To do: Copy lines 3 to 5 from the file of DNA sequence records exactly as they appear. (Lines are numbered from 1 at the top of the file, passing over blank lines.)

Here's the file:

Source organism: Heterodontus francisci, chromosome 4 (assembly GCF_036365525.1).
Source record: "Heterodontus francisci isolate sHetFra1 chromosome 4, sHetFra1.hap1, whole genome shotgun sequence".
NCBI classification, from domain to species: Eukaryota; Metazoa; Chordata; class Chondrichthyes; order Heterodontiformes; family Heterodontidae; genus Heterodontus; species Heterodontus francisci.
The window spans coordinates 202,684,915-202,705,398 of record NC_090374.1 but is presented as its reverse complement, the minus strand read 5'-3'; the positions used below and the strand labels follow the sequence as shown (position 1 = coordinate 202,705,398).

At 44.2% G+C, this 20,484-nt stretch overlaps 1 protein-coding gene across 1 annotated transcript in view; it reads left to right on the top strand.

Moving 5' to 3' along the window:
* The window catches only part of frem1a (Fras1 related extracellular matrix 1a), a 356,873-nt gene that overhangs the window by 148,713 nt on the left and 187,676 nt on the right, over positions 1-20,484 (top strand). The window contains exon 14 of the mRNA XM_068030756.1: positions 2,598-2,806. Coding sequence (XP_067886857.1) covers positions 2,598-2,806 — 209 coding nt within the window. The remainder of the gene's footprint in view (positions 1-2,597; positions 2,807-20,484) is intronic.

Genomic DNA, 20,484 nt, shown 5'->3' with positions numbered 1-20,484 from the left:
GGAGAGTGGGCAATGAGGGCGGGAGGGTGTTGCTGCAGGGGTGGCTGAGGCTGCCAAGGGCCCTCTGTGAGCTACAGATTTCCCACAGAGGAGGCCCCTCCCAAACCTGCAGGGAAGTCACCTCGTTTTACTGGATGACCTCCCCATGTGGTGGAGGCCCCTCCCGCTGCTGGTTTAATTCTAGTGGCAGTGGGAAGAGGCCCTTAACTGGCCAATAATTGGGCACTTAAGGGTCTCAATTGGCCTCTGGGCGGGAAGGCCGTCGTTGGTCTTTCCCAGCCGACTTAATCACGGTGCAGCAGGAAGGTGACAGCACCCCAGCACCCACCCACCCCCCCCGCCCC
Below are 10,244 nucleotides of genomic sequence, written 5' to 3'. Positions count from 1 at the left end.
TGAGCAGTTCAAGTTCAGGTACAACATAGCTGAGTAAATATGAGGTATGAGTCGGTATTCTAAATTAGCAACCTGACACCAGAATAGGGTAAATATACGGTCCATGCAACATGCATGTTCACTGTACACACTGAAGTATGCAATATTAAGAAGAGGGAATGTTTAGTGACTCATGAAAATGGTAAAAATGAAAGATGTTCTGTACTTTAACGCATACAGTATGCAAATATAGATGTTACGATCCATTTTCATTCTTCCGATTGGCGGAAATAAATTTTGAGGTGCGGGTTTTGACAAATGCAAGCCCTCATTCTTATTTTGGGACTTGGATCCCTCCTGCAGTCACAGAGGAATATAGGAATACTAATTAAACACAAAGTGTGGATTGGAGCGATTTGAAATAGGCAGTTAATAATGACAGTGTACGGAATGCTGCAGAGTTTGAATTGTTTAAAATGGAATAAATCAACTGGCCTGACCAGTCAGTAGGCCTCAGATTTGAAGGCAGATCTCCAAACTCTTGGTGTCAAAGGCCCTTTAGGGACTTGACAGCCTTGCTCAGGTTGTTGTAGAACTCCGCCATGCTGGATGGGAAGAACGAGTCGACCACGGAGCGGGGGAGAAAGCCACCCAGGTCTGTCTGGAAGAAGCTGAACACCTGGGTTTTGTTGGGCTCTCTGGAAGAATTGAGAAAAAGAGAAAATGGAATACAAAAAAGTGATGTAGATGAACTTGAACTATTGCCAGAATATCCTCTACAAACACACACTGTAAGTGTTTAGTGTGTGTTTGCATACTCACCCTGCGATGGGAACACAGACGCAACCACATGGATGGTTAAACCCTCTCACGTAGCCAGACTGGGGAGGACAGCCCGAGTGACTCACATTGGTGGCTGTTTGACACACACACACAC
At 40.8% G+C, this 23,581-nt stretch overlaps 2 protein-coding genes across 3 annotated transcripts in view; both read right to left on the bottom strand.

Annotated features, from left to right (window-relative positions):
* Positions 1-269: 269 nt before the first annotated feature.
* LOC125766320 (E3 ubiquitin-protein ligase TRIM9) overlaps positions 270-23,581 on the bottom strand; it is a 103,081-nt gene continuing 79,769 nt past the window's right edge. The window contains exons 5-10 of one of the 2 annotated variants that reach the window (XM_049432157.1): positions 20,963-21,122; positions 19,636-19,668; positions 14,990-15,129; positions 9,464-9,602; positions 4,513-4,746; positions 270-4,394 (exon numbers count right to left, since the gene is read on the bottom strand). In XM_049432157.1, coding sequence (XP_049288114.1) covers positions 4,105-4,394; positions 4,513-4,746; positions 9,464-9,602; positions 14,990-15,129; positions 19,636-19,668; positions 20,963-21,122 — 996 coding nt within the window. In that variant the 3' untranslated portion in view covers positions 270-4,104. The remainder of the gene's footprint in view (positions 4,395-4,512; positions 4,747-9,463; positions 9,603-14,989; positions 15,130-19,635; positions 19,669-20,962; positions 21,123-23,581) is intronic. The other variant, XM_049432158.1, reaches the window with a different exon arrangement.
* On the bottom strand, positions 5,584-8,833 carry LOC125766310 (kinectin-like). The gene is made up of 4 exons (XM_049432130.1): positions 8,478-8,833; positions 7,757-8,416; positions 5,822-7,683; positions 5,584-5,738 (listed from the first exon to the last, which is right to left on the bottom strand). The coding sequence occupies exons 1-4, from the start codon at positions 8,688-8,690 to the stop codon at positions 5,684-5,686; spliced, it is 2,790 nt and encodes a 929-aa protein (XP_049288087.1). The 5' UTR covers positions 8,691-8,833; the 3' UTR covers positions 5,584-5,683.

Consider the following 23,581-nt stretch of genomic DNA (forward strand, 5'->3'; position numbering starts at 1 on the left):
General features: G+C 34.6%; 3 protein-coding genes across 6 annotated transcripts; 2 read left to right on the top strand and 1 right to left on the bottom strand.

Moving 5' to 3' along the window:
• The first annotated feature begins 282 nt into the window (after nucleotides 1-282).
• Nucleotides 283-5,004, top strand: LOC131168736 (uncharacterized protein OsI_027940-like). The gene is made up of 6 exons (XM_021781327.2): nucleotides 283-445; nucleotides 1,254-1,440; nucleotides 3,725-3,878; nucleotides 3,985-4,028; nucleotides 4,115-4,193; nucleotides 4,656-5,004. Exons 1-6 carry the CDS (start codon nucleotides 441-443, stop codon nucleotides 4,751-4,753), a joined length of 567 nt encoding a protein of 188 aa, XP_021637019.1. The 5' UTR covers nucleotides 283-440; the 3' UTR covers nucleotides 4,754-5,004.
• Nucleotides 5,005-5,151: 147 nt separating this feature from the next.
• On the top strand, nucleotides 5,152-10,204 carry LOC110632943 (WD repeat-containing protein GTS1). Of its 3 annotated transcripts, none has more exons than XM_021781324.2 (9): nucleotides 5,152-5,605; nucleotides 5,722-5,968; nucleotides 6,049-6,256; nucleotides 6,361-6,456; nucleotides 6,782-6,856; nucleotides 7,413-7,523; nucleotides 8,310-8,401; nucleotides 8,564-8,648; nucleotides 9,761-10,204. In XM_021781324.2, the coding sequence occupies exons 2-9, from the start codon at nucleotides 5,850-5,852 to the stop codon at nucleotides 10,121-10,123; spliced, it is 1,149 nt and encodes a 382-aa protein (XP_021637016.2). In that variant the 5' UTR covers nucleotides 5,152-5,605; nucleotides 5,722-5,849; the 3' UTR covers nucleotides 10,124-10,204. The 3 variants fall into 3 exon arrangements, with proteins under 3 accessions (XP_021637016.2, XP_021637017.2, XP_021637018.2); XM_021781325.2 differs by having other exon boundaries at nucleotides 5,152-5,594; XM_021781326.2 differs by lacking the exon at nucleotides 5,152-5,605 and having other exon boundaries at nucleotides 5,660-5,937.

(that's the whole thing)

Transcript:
NCBI classification, from domain to species: Eukaryota; Metazoa; Chordata; class Chondrichthyes; order Heterodontiformes; family Heterodontidae; genus Heterodontus; species Heterodontus francisci.
The window spans coordinates 202,684,915-202,705,398 of record NC_090374.1 but is presented as its reverse complement, the minus strand read 5'-3'; the positions used below and the strand labels follow the sequence as shown (position 1 = coordinate 202,705,398).

At 44.2% G+C, this 20,484-nt stretch overlaps 1 protein-coding gene across 1 annotated transcript in view; it reads left to right on the top strand.